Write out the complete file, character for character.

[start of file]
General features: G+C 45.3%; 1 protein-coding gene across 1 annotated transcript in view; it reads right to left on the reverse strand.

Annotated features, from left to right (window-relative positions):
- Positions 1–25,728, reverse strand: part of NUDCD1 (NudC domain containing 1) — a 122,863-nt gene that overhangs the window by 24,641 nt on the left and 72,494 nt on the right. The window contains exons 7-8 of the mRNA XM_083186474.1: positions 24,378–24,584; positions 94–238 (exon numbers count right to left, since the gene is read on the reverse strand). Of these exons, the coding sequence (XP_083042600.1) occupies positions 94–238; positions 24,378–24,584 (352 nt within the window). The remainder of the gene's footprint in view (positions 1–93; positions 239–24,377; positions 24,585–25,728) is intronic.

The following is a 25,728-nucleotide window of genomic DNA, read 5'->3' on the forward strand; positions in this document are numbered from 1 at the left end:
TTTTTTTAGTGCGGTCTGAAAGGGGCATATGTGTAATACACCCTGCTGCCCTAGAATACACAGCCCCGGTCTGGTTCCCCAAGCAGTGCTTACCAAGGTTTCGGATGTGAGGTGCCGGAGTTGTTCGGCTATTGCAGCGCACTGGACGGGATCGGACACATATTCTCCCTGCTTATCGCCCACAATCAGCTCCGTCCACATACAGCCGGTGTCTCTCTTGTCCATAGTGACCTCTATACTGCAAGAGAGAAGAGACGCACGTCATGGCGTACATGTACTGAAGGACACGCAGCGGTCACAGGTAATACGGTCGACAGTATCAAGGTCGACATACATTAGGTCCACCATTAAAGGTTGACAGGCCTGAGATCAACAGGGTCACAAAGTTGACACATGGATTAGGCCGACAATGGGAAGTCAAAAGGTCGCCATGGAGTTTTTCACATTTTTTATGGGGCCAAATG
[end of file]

General features: G+C 45.3%; 1 protein-coding gene across 1 annotated transcript in view; it reads right to left on the reverse strand.

Annotated features, from left to right (window-relative positions):
- Positions 1–25,728, reverse strand: part of NUDCD1 (NudC domain containing 1) — a 122,863-nt gene that overhangs the window by 24,641 nt on the left and 72,494 nt on the right. The window contains exons 7-8 of the mRNA XM_083186474.1: positions 24,378–24,584; positions 94–238 (exon numbers count right to left, since the gene is read on the reverse strand). Of these exons, the coding sequence (XP_083042600.1) occupies positions 94–238; positions 24,378–24,584 (352 nt within the window). The remainder of the gene's footprint in view (positions 1–93; positions 239–24,377; positions 24,585–25,728) is intronic.

The following is a 25,728-nucleotide window of genomic DNA, read 5'->3' on the forward strand; positions in this document are numbered from 1 at the left end:
TTTTTTTAGTGCGGTCTGAAAGGGGCATATGTGTAATACACCCTGCTGCCCTAGAATACACAGCCCCGGTCTGGTTCCCCAAGCAGTGCTTACCAAGGTTTCGGATGTGAGGTGCCGGAGTTGTTCGGCTATTGCAGCGCACTGGACGGGATCGGACACATATTCTCCCTGCTTATCGCCCACAATCAGCTCCGTCCACATACAGCCGGTGTCTCTCTTGTCCATAGTGACCTCTATACTGCAAGAGAGAAGAGACGCACGTCATGGCGTACATGTACTGAAGGACACGCAGCGGTCACAGGTAATACGGTCGACAGTATCAAGGTCGACATACATTAGGTCCACCATTAAAGGTTGACAGGCCTGAGATCAACAGGGTCACAAAGTTGACACATGGATTAGGCCGACAATGGGAAGTCAAAAGGTCGCCATGGAGTTTTTCACATTTTTTATGGGGCCAAATG